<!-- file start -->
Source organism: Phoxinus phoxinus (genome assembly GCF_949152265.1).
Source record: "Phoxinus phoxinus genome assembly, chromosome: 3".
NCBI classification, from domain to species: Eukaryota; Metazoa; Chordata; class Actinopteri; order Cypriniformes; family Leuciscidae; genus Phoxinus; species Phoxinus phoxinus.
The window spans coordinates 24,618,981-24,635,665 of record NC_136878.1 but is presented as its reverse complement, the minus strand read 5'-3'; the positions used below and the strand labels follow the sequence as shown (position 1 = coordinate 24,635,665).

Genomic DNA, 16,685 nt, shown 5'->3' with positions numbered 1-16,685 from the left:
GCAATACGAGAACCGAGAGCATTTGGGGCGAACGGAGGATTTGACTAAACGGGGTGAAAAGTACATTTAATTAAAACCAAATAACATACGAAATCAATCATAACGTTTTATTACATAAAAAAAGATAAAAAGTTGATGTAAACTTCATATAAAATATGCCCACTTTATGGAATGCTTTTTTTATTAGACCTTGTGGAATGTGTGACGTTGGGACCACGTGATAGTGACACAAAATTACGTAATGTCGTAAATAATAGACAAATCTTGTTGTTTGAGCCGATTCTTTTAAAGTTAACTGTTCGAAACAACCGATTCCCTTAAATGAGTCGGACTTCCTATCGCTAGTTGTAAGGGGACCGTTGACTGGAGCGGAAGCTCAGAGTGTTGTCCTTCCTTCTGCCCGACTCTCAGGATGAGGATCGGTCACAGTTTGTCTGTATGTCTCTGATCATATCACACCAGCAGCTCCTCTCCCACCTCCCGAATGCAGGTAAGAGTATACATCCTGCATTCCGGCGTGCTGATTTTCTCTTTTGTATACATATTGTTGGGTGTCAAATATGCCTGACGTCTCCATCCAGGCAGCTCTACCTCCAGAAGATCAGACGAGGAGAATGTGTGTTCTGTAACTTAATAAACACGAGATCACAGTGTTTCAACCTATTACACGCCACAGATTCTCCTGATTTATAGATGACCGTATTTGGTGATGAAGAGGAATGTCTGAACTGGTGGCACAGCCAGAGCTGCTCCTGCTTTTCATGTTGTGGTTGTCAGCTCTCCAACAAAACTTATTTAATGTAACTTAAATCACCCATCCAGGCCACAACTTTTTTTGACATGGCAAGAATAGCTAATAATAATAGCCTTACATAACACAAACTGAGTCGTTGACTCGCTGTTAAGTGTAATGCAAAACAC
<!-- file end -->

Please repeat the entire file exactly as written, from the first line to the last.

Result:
Source organism: Phoxinus phoxinus (genome assembly GCF_949152265.1).
Source record: "Phoxinus phoxinus genome assembly, chromosome: 3".
NCBI classification, from domain to species: Eukaryota; Metazoa; Chordata; class Actinopteri; order Cypriniformes; family Leuciscidae; genus Phoxinus; species Phoxinus phoxinus.
The window spans coordinates 24,618,981-24,635,665 of record NC_136878.1 but is presented as its reverse complement, the minus strand read 5'-3'; the positions used below and the strand labels follow the sequence as shown (position 1 = coordinate 24,635,665).

Genomic DNA, 16,685 nt, shown 5'->3' with positions numbered 1-16,685 from the left:
GCAATACGAGAACCGAGAGCATTTGGGGCGAACGGAGGATTTGACTAAACGGGGTGAAAAGTACATTTAATTAAAACCAAATAACATACGAAATCAATCATAACGTTTTATTACATAAAAAAAGATAAAAAGTTGATGTAAACTTCATATAAAATATGCCCACTTTATGGAATGCTTTTTTTATTAGACCTTGTGGAATGTGTGACGTTGGGACCACGTGATAGTGACACAAAATTACGTAATGTCGTAAATAATAGACAAATCTTGTTGTTTGAGCCGATTCTTTTAAAGTTAACTGTTCGAAACAACCGATTCCCTTAAATGAGTCGGACTTCCTATCGCTAGTTGTAAGGGGACCGTTGACTGGAGCGGAAGCTCAGAGTGTTGTCCTTCCTTCTGCCCGACTCTCAGGATGAGGATCGGTCACAGTTTGTCTGTATGTCTCTGATCATATCACACCAGCAGCTCCTCTCCCACCTCCCGAATGCAGGTAAGAGTATACATCCTGCATTCCGGCGTGCTGATTTTCTCTTTTGTATACATATTGTTGGGTGTCAAATATGCCTGACGTCTCCATCCAGGCAGCTCTACCTCCAGAAGATCAGACGAGGAGAATGTGTGTTCTGTAACTTAATAAACACGAGATCACAGTGTTTCAACCTATTACACGCCACAGATTCTCCTGATTTATAGATGACCGTATTTGGTGATGAAGAGGAATGTCTGAACTGGTGGCACAGCCAGAGCTGCTCCTGCTTTTCATGTTGTGGTTGTCAGCTCTCCAACAAAACTTATTTAATGTAACTTAAATCACCCATCCAGGCCACAACTTTTTTTGACATGGCAAGAATAGCTAATAATAATAGCCTTACATAACACAAACTGAGTCGTTGACTCGCTGTTAAGTGTAATGCAAAACAC